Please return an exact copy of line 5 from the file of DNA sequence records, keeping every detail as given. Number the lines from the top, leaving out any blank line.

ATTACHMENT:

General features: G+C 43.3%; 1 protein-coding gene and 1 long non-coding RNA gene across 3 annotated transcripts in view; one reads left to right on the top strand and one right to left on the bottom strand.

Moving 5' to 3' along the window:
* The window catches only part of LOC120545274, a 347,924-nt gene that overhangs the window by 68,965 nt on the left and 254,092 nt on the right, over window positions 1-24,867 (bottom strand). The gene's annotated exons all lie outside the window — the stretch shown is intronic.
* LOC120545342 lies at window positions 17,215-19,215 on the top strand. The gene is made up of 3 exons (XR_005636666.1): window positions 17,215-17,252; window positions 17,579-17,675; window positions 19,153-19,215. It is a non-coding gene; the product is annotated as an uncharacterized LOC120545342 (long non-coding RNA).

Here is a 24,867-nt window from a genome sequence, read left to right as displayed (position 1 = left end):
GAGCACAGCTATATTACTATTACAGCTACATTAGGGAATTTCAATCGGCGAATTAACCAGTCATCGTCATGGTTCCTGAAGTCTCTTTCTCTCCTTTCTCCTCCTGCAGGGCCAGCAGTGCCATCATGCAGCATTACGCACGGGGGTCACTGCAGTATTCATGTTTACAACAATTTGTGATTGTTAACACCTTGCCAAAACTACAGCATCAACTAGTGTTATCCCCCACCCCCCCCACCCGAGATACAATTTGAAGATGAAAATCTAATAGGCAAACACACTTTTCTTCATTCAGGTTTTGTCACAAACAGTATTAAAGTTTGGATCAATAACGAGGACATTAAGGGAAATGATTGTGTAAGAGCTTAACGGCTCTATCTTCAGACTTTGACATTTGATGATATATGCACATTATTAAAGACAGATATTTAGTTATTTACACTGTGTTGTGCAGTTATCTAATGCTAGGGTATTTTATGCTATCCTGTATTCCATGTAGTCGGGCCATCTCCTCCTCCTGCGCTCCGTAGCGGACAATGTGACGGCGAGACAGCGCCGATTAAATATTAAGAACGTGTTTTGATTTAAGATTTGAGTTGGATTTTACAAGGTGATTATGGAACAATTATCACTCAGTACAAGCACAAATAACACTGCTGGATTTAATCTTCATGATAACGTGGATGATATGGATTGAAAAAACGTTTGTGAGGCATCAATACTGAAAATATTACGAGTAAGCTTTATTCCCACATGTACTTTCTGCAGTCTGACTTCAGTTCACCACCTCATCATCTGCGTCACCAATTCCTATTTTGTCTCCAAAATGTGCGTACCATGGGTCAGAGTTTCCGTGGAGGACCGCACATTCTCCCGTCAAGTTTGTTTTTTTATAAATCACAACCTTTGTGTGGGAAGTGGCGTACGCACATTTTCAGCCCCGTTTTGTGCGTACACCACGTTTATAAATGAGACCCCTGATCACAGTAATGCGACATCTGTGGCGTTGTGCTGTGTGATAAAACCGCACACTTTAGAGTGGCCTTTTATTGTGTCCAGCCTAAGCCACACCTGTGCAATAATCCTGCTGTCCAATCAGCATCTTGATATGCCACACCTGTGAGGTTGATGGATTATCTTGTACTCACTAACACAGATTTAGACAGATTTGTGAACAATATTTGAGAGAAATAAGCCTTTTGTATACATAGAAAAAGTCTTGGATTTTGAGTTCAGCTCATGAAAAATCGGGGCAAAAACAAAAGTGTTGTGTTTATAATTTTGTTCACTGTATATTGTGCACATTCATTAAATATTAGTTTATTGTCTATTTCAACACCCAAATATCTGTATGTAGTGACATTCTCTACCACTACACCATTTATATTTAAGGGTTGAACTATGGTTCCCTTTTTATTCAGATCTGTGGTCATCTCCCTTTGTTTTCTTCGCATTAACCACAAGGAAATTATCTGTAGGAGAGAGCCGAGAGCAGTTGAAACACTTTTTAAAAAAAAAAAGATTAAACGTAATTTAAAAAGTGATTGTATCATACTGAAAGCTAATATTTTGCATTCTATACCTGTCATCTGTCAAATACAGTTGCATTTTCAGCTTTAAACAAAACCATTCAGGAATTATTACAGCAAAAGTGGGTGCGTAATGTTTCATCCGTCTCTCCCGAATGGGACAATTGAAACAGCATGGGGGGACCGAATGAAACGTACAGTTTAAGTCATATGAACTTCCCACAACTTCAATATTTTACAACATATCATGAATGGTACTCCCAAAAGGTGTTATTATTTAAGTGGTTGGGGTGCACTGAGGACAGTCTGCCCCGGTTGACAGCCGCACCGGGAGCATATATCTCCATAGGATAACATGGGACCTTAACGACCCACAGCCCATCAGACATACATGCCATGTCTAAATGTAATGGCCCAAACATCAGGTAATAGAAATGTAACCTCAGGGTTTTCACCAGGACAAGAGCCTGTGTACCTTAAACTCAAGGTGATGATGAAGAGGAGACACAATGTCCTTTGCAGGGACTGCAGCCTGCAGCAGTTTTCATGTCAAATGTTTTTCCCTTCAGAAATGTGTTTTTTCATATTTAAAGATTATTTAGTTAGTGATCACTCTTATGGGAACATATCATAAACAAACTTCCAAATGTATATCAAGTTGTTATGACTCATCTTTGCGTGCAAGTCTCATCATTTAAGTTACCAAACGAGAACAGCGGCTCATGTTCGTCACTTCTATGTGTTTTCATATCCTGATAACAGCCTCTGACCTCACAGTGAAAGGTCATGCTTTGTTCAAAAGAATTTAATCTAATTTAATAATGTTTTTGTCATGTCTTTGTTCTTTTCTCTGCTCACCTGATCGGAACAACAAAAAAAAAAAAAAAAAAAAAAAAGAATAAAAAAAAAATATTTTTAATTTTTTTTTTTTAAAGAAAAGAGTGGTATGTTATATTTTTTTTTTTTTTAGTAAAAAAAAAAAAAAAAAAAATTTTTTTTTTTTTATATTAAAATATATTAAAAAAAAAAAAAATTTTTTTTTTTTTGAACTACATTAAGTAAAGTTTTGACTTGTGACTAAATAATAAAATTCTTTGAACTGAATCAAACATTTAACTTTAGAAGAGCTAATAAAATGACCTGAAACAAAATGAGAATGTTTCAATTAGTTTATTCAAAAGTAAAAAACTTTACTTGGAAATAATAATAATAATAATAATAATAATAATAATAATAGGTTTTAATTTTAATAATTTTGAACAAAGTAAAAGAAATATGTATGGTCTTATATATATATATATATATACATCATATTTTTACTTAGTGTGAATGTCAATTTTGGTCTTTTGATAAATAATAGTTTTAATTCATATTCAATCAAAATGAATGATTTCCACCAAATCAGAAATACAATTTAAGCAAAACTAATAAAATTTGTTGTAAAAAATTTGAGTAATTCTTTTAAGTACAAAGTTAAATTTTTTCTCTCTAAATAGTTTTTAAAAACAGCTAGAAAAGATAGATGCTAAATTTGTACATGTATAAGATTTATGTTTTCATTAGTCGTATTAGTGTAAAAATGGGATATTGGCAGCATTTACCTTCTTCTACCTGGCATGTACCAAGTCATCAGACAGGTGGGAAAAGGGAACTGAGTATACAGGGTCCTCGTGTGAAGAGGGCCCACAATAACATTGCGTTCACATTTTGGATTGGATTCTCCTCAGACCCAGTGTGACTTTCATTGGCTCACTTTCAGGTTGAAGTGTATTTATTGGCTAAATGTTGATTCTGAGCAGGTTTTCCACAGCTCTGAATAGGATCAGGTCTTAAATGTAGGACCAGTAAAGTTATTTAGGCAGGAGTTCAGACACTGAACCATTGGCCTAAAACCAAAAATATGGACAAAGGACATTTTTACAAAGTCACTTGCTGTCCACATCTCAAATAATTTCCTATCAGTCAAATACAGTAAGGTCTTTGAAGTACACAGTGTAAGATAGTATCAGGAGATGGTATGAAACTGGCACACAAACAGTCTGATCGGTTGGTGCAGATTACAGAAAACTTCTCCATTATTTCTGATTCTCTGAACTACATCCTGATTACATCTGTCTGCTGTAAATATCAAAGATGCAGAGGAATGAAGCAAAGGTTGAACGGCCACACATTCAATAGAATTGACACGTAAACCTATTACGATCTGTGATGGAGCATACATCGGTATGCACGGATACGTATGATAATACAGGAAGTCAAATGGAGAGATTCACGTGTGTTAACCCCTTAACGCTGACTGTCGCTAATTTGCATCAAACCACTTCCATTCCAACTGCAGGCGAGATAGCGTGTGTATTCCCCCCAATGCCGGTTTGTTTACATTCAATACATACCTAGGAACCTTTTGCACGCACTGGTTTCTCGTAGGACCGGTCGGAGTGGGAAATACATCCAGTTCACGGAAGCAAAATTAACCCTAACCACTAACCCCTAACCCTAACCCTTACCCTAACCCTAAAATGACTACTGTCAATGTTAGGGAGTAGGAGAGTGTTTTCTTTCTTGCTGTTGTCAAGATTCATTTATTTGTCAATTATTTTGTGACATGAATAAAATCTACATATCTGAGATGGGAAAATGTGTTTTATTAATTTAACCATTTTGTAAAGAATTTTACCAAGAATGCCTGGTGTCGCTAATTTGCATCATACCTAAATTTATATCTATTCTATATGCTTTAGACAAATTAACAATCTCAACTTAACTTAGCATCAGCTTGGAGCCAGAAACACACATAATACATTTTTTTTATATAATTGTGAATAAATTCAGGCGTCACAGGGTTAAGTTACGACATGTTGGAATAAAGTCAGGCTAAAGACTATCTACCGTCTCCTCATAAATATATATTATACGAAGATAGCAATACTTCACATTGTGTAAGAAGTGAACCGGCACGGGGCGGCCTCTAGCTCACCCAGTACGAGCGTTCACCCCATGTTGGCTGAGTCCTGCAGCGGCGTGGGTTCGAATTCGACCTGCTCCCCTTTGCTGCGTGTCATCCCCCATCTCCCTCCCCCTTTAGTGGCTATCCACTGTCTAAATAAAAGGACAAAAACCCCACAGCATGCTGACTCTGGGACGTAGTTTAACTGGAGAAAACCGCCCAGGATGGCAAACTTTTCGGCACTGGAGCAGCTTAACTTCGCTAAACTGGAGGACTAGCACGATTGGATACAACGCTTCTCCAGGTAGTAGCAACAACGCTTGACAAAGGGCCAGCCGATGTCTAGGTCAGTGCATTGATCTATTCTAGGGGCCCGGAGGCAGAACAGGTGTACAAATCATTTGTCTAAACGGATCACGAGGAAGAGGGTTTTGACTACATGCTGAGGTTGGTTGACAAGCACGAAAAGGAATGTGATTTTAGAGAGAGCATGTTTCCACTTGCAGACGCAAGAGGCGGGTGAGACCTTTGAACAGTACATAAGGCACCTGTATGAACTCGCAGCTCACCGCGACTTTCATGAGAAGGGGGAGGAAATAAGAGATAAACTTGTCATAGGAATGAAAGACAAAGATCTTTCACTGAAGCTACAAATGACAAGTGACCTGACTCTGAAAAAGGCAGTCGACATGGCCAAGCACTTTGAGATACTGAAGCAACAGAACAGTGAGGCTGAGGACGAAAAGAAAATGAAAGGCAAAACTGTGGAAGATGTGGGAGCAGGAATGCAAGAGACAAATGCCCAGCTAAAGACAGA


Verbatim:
Here is a 24,867-nt window from a genome sequence, read left to right as displayed (position 1 = left end):